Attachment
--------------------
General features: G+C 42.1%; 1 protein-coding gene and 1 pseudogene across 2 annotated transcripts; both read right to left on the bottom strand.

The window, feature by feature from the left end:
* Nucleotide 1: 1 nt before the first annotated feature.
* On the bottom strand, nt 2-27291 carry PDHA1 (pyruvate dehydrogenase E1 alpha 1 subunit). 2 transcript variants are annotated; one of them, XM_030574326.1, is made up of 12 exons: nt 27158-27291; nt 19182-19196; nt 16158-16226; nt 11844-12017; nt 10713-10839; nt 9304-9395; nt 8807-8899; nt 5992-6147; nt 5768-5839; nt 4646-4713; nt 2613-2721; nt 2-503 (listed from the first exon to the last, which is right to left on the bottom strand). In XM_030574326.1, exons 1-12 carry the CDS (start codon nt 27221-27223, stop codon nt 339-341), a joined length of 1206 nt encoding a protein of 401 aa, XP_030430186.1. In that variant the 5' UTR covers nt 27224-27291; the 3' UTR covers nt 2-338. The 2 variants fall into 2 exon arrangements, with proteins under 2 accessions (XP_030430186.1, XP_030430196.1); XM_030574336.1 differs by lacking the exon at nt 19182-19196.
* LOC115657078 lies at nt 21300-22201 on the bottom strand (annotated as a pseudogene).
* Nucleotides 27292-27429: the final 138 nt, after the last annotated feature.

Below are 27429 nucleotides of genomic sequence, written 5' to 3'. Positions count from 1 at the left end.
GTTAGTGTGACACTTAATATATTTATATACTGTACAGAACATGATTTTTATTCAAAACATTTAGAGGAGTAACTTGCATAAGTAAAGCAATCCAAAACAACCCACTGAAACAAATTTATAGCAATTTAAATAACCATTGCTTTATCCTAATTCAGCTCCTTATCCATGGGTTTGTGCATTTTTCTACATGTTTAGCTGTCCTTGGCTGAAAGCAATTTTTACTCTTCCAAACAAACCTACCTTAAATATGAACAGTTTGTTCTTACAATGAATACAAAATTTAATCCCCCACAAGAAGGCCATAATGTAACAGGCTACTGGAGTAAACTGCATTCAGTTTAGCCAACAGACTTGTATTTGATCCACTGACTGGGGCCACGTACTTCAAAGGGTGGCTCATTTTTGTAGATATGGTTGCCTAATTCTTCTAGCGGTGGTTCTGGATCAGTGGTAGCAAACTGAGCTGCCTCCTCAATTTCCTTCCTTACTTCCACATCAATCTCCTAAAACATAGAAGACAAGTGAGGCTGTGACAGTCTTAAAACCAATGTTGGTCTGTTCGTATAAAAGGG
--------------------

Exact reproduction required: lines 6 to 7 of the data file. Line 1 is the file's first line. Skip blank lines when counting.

* Nucleotides 27292-27429: the final 138 nt, after the last annotated feature.

Below are 27429 nucleotides of genomic sequence, written 5' to 3'. Positions count from 1 at the left end.